June 12, 2017
At the initiative of Bolivia, the Security Council will hold a briefing tomorrow (13 June) under the agenda item maintenance of international peace and security with the title “Comprehensive Approach to Mine Action and Explosive Hazard Threat Mitigation.” Assistant Secretary-General for Rule of Law and Security Institutions in the Department of Peacekeeping Operations, Alexander Zuev, will brief on the work of the UN related to mine action, including the UN Mine Action Service (UNMAS). A mine action worker from UNMAS in Colombia, Nathalie Ochoa Nina, will provide a briefing focusing on her experience in the field. Bolivia has proposed a draft resolution as an outcome, but at press time negotiations were still underway and no action has been scheduled for tomorrow. It seems Bolivia is aiming to get agreement on a draft that could be adopted later this month. It would be the Council’s first stand-alone resolution on mine action.
In preparation for the meeting, Bolivia circulated a concept note recalling that the Council regularly calls for the mitigation of the threats posed by explosive hazards such as landmines, explosive remnants of war, cluster munitions, and improvised explosive devices (IEDs), particularly when considering peacekeeping or special political mission mandates, and that the mitigation of such threats is vital to the success of missions and to promoting peacebuilding and stabilisation efforts. The note highlights the importance of mine action for the delivery of humanitarian assistance, mission mobility, the return of displaced persons and refugees, commercial activity, and sustainable development.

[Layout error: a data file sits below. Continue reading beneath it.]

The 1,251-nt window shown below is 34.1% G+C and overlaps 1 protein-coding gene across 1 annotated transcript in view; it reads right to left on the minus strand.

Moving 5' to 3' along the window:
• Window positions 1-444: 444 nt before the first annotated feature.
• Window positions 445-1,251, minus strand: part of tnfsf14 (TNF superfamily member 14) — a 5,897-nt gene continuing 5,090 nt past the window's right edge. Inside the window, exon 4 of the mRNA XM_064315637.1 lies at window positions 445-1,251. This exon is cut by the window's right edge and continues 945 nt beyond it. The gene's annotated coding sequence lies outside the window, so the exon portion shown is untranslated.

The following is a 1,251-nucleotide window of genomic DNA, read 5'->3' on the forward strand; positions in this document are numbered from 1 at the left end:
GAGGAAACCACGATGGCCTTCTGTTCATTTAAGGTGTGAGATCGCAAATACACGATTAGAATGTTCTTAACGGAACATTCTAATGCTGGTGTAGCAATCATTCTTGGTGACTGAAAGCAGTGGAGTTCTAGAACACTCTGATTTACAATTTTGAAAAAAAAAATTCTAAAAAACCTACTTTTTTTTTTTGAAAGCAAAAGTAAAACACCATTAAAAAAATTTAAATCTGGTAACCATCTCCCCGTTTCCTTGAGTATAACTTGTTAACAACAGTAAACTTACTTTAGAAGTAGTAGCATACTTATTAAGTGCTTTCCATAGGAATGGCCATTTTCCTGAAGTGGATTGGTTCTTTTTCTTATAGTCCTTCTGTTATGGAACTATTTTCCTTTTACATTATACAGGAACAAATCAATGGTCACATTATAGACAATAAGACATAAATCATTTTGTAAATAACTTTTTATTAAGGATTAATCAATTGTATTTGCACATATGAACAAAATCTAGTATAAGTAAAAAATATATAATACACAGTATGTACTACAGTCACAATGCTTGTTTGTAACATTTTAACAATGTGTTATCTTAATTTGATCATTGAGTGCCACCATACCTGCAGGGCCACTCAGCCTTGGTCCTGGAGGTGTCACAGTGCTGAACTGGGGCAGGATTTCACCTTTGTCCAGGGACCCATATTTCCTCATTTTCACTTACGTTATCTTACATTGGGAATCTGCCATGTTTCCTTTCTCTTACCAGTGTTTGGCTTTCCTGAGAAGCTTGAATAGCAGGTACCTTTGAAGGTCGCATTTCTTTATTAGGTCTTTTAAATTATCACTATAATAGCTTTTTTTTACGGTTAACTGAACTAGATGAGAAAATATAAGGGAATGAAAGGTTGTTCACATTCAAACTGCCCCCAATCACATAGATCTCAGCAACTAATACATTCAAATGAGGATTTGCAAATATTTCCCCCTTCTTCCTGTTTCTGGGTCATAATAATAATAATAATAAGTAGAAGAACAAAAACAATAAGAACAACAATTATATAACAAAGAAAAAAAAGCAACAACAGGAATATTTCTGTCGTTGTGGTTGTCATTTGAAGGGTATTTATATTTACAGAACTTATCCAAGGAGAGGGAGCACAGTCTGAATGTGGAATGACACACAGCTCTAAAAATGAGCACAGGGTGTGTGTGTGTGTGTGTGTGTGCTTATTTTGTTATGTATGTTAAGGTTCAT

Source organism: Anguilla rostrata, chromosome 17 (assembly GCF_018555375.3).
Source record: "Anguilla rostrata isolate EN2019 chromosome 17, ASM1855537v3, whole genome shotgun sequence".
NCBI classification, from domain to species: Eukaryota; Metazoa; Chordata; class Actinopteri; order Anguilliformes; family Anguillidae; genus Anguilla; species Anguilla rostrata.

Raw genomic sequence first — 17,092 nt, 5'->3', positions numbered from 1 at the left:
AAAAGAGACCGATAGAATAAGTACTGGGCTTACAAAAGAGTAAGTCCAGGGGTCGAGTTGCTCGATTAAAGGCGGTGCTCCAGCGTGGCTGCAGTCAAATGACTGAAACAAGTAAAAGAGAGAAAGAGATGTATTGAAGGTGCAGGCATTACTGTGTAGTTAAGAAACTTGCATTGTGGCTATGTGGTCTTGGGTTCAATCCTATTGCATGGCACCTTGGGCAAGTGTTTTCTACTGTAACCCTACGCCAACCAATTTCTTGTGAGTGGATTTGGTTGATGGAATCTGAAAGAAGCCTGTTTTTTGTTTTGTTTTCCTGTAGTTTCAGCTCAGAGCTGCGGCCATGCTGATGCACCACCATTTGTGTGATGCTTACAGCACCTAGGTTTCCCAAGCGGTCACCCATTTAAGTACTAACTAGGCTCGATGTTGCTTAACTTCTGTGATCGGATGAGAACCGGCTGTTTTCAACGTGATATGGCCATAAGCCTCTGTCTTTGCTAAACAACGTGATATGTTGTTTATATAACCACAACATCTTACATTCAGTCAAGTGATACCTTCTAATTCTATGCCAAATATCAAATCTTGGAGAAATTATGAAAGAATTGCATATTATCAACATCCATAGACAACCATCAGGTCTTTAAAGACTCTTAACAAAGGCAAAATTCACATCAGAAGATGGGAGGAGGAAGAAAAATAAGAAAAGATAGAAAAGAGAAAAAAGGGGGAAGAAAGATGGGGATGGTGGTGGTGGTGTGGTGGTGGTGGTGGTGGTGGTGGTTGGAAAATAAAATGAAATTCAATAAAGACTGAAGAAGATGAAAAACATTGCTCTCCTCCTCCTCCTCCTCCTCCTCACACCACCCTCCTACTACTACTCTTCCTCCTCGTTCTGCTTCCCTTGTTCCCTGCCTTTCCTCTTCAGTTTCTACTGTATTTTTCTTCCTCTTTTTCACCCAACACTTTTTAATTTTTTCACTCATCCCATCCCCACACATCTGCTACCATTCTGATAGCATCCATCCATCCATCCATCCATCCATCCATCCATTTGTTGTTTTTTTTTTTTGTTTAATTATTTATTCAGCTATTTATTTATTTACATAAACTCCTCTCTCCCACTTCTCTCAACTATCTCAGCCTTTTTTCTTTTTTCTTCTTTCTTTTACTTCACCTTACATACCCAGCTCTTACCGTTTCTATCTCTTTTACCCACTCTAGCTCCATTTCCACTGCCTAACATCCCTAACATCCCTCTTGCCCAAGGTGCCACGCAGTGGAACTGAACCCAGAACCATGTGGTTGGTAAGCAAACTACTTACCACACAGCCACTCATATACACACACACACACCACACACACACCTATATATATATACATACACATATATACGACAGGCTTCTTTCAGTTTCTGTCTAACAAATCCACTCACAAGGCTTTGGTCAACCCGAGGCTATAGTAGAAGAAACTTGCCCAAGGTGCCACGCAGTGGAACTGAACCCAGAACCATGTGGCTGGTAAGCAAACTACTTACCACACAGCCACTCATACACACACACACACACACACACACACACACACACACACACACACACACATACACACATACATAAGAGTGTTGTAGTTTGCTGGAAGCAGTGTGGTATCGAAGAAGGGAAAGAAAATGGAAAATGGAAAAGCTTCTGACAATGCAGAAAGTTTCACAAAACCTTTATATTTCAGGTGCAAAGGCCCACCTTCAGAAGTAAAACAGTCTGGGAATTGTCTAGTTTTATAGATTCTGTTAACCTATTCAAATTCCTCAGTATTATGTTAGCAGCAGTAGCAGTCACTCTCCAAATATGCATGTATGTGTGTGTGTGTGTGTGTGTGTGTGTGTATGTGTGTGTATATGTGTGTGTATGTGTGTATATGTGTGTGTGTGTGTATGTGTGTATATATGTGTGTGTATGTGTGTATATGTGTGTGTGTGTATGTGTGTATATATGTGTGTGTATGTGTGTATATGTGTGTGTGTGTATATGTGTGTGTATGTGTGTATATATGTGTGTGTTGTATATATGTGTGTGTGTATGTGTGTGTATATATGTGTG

The concept note asserts that because of “the cross-cutting nature of mine action and its relevance to promoting the peace and security agenda, it is appropriate for the Security Council to hold a thematic briefing on mine action and to adopt a resolution that will frame a comprehensive approach to mine action and explosive hazard threat mitigation.” It presents the briefing as an opportunity to address how the complexity of these threats has evolved in terms of the types of explosive hazards being used and the action required to mitigate their impact, including the leading role played by UNMAS. It emphasises the growing threat posed by the use of IEDs, particularly by non-state actors in asymmetrical conflicts, and their impact not only on civilians but also UN peacekeeping personnel, negatively affecting mobility and the delivery of mandates. According to the note, 105 injuries and 21 fatalities were caused by IEDs in 167 incidents recorded since 2014 involving explosive hazards and UN uniformed personnel. In addition, the concept note highlights the important role played by UNMAS in implementing and coordinating mine action activities.